Staff Editorial: SLHS Should Bring Back Class Rank

The 2018-19 school year is the first year that Southern Lehigh High School hasn’t recognized class rank, or a valedictorian and salutatorian — the students ranked number one and number two in the class, respectively. All of these ranks and recognitions are based on GPA, which cumulatively weights each student’s coursework.

Before this year, the valedictorian and the salutatorian were named at the end of the fourth quarter, and recognized at graduation and where they presented a speech. As current seniors near the end of the school year, many have questioned how the class of 2019 would have been affected by class rank. On scholarship and college applications, seniors have been repeatedly asked for their rank, which leads them to question whether class rank would have helped them or hurt them.

There are benefits to having class rank. The first that comes to mind is healthy competition. By knowing where you stand amongst your peers, you may feel more motivated to perform better. This is especially true if you are close to achieving a notable ranking, such as top 10% or top 50%. This may result in students studying harder.

GPA can tell colleges about how students perform, but this may mean very little without context. Class rank tells colleges how students perform in relation to their peers, which means that the admissions process will be more equitable for Southern Lehigh students if class rank is provided. A 4.0 at one school may be way more difficult to achieve than it would be at another school due to grade inflation or deflation. Class rank can provide another component of the application process that shows how competitive an applicant is.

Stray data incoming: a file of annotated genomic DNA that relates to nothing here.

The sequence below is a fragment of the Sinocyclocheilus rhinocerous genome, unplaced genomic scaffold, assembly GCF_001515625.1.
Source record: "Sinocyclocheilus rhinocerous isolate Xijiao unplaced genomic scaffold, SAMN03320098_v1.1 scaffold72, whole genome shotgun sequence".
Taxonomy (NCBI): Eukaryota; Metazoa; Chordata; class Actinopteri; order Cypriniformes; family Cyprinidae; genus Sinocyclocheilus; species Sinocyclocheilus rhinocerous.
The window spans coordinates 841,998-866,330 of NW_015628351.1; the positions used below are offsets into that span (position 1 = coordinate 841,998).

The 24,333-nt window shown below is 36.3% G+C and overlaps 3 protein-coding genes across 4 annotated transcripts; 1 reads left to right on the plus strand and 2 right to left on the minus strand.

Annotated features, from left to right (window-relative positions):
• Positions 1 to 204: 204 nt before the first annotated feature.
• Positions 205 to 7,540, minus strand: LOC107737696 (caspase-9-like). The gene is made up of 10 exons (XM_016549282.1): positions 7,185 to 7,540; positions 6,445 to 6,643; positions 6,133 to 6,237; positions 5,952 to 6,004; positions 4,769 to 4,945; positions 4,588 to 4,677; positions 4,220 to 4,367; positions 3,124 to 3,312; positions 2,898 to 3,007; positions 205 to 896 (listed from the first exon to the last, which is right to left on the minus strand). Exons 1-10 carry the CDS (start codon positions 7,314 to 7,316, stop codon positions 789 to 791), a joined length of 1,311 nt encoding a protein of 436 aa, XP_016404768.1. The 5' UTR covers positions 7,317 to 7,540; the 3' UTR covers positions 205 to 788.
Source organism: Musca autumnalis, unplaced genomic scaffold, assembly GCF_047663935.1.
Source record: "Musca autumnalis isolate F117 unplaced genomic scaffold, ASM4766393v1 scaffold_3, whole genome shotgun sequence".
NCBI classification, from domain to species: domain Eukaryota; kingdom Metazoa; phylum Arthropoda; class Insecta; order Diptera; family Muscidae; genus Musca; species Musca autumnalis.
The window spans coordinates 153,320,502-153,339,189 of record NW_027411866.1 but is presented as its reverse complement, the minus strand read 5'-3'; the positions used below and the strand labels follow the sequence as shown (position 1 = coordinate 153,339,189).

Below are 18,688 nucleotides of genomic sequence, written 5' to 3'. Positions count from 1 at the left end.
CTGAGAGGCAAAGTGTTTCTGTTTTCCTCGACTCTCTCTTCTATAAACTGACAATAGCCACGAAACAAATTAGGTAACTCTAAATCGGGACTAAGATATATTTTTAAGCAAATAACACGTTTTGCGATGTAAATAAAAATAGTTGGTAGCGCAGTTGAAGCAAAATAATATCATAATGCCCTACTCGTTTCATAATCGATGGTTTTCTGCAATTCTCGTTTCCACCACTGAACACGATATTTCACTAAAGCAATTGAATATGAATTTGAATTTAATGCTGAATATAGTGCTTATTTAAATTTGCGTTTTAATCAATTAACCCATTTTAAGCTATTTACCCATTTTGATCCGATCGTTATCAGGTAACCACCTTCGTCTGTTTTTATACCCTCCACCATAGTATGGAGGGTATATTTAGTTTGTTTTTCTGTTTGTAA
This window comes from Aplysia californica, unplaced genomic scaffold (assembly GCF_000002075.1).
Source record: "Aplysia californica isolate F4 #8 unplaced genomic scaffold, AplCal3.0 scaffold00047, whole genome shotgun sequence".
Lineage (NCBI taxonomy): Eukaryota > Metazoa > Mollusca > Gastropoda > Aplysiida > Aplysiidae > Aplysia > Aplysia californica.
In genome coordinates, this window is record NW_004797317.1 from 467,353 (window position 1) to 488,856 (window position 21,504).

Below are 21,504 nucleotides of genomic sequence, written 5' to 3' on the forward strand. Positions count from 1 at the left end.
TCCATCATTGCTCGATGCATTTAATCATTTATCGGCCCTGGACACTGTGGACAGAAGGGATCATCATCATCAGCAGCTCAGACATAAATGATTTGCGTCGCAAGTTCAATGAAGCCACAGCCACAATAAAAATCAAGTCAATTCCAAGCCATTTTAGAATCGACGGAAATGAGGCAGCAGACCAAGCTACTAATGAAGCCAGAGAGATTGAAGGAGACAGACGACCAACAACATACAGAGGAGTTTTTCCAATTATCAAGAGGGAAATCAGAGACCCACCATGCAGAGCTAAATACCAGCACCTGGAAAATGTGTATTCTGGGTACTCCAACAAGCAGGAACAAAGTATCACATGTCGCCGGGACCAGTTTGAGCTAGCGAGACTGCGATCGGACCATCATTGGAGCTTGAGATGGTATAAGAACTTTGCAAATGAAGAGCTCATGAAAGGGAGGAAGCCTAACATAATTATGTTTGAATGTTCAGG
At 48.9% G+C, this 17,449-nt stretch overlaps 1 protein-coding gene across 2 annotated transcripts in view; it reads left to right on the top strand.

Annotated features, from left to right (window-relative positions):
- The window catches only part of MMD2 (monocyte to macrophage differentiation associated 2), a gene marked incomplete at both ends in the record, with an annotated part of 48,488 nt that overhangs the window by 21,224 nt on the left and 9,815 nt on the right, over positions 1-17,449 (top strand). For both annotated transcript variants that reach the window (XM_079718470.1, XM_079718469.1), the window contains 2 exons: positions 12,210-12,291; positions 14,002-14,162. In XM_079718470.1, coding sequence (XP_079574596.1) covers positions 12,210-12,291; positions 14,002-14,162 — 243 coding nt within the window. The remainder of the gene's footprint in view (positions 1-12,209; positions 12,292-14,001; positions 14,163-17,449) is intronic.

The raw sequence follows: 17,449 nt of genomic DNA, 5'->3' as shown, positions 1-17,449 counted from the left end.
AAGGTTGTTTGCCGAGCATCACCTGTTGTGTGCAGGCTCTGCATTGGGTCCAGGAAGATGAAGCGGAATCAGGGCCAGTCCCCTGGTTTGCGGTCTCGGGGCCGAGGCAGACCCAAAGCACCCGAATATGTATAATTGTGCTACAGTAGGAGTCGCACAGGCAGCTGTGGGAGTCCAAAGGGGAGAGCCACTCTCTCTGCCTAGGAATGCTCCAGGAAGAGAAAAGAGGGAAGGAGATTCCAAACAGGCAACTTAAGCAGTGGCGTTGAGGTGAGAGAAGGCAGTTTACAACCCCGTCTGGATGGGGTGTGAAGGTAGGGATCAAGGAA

Now that college decisions are practically over, releasing the class rank would not affect a student’s chance in the admissions process. The top members of the senior class have worked incredibly hard to obtain the grades that they have, and releasing class rank would serve as a way to reward these students for their work throughout high school.

One of the drawbacks to having class rank is that it unfairly gives preference to students who are not taking co-curricular elective courses, such as yearbook and band. If a student’s GPA is over 4.0, these elective courses would actually bring it down because they can only be weighted as a 4.0 at most. If the administration has concerns about “penalizing” students who take these classes, they can recalculate GPA with core classes only. This would make the process more fair.

Class rank would benefit the majority of Southern Lehigh’s college applicants by providing more information about their background and how they performed within the context of our school. It isn’t too late to restart calculating GPA for future classes.